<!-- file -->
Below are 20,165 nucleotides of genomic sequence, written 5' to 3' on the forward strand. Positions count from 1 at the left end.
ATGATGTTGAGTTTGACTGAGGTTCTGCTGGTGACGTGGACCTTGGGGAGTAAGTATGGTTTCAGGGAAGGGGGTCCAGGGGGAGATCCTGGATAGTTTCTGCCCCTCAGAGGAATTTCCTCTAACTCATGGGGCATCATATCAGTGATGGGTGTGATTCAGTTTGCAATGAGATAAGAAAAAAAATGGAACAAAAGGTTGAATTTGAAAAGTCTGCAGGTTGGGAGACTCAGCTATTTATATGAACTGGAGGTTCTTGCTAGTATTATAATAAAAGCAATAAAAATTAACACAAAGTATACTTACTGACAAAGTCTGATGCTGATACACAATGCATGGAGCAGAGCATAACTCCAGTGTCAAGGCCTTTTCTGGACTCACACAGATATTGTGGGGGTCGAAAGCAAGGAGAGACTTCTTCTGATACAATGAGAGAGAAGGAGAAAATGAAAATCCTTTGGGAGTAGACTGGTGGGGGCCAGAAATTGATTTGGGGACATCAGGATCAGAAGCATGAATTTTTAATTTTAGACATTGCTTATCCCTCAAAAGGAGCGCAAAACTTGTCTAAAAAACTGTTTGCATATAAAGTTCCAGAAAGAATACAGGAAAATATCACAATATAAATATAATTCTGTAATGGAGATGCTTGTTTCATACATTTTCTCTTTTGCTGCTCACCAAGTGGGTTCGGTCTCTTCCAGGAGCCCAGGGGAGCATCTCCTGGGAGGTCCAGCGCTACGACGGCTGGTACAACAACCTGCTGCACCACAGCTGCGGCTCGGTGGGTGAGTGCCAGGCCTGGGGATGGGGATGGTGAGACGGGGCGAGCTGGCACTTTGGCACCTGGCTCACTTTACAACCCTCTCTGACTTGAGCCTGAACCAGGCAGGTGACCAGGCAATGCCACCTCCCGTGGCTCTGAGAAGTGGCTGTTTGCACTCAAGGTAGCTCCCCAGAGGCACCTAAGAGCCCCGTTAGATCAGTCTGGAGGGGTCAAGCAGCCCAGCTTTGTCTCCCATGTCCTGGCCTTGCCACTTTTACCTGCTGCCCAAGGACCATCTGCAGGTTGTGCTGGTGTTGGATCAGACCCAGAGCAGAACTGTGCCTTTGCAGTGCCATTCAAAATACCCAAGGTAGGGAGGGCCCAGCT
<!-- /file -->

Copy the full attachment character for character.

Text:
Below are 20,165 nucleotides of genomic sequence, written 5' to 3' on the forward strand. Positions count from 1 at the left end.
ATGATGTTGAGTTTGACTGAGGTTCTGCTGGTGACGTGGACCTTGGGGAGTAAGTATGGTTTCAGGGAAGGGGGTCCAGGGGGAGATCCTGGATAGTTTCTGCCCCTCAGAGGAATTTCCTCTAACTCATGGGGCATCATATCAGTGATGGGTGTGATTCAGTTTGCAATGAGATAAGAAAAAAAATGGAACAAAAGGTTGAATTTGAAAAGTCTGCAGGTTGGGAGACTCAGCTATTTATATGAACTGGAGGTTCTTGCTAGTATTATAATAAAAGCAATAAAAATTAACACAAAGTATACTTACTGACAAAGTCTGATGCTGATACACAATGCATGGAGCAGAGCATAACTCCAGTGTCAAGGCCTTTTCTGGACTCACACAGATATTGTGGGGGTCGAAAGCAAGGAGAGACTTCTTCTGATACAATGAGAGAGAAGGAGAAAATGAAAATCCTTTGGGAGTAGACTGGTGGGGGCCAGAAATTGATTTGGGGACATCAGGATCAGAAGCATGAATTTTTAATTTTAGACATTGCTTATCCCTCAAAAGGAGCGCAAAACTTGTCTAAAAAACTGTTTGCATATAAAGTTCCAGAAAGAATACAGGAAAATATCACAATATAAATATAATTCTGTAATGGAGATGCTTGTTTCATACATTTTCTCTTTTGCTGCTCACCAAGTGGGTTCGGTCTCTTCCAGGAGCCCAGGGGAGCATCTCCTGGGAGGTCCAGCGCTACGACGGCTGGTACAACAACCTGCTGCACCACAGCTGCGGCTCGGTGGGTGAGTGCCAGGCCTGGGGATGGGGATGGTGAGACGGGGCGAGCTGGCACTTTGGCACCTGGCTCACTTTACAACCCTCTCTGACTTGAGCCTGAACCAGGCAGGTGACCAGGCAATGCCACCTCCCGTGGCTCTGAGAAGTGGCTGTTTGCACTCAAGGTAGCTCCCCAGAGGCACCTAAGAGCCCCGTTAGATCAGTCTGGAGGGGTCAAGCAGCCCAGCTTTGTCTCCCATGTCCTGGCCTTGCCACTTTTACCTGCTGCCCAAGGACCATCTGCAGGTTGTGCTGGTGTTGGATCAGACCCAGAGCAGAACTGTGCCTTTGCAGTGCCATTCAAAATACCCAAGGTAGGGAGGGCCCAGCT